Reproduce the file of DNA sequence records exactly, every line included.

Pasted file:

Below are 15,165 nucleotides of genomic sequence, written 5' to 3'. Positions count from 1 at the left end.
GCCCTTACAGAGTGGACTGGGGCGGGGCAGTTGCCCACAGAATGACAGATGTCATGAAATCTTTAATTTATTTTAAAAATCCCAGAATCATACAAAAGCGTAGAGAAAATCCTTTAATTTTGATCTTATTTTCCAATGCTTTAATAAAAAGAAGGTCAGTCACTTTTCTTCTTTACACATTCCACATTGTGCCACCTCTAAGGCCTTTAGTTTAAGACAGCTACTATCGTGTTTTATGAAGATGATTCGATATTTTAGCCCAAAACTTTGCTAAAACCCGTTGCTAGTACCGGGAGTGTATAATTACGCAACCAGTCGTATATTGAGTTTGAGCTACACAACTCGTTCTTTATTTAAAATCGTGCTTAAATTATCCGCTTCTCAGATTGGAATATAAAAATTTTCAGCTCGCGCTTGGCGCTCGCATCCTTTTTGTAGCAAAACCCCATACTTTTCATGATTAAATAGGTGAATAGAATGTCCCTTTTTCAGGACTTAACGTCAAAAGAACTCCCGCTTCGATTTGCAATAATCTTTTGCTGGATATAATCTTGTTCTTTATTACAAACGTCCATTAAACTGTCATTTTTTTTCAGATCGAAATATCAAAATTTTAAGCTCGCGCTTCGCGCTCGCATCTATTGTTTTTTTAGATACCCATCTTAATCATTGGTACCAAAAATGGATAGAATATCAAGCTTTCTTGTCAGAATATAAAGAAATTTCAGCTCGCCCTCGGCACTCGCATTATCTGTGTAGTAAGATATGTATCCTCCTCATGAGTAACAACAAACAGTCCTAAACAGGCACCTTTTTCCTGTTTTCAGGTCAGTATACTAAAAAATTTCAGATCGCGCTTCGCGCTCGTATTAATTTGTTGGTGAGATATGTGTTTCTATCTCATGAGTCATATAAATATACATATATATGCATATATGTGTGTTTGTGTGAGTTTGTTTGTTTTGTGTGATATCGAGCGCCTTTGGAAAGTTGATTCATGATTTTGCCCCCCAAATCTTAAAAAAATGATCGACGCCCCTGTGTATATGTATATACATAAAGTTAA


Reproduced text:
Below are 15,165 nucleotides of genomic sequence, written 5' to 3'. Positions count from 1 at the left end.
GCCCTTACAGAGTGGACTGGGGCGGGGCAGTTGCCCACAGAATGACAGATGTCATGAAATCTTTAATTTATTTTAAAAATCCCAGAATCATACAAAAGCGTAGAGAAAATCCTTTAATTTTGATCTTATTTTCCAATGCTTTAATAAAAAGAAGGTCAGTCACTTTTCTTCTTTACACATTCCACATTGTGCCACCTCTAAGGCCTTTAGTTTAAGACAGCTACTATCGTGTTTTATGAAGATGATTCGATATTTTAGCCCAAAACTTTGCTAAAACCCGTTGCTAGTACCGGGAGTGTATAATTACGCAACCAGTCGTATATTGAGTTTGAGCTACACAACTCGTTCTTTATTTAAAATCGTGCTTAAATTATCCGCTTCTCAGATTGGAATATAAAAATTTTCAGCTCGCGCTTGGCGCTCGCATCCTTTTTGTAGCAAAACCCCATACTTTTCATGATTAAATAGGTGAATAGAATGTCCCTTTTTCAGGACTTAACGTCAAAAGAACTCCCGCTTCGATTTGCAATAATCTTTTGCTGGATATAATCTTGTTCTTTATTACAAACGTCCATTAAACTGTCATTTTTTTTCAGATCGAAATATCAAAATTTTAAGCTCGCGCTTCGCGCTCGCATCTATTGTTTTTTTAGATACCCATCTTAATCATTGGTACCAAAAATGGATAGAATATCAAGCTTTCTTGTCAGAATATAAAGAAATTTCAGCTCGCCCTCGGCACTCGCATTATCTGTGTAGTAAGATATGTATCCTCCTCATGAGTAACAACAAACAGTCCTAAACAGGCACCTTTTTCCTGTTTTCAGGTCAGTATACTAAAAAATTTCAGATCGCGCTTCGCGCTCGTATTAATTTGTTGGTGAGATATGTGTTTCTATCTCATGAGTCATATAAATATACATATATATGCATATATGTGTGTTTGTGTGAGTTTGTTTGTTTTGTGTGATATCGAGCGCCTTTGGAAAGTTGATTCATGATTTTGCCCCCCAAATCTTAAAAAAATGATCGACGCCCCTGTGTATATGTATATACATAAAGTTAA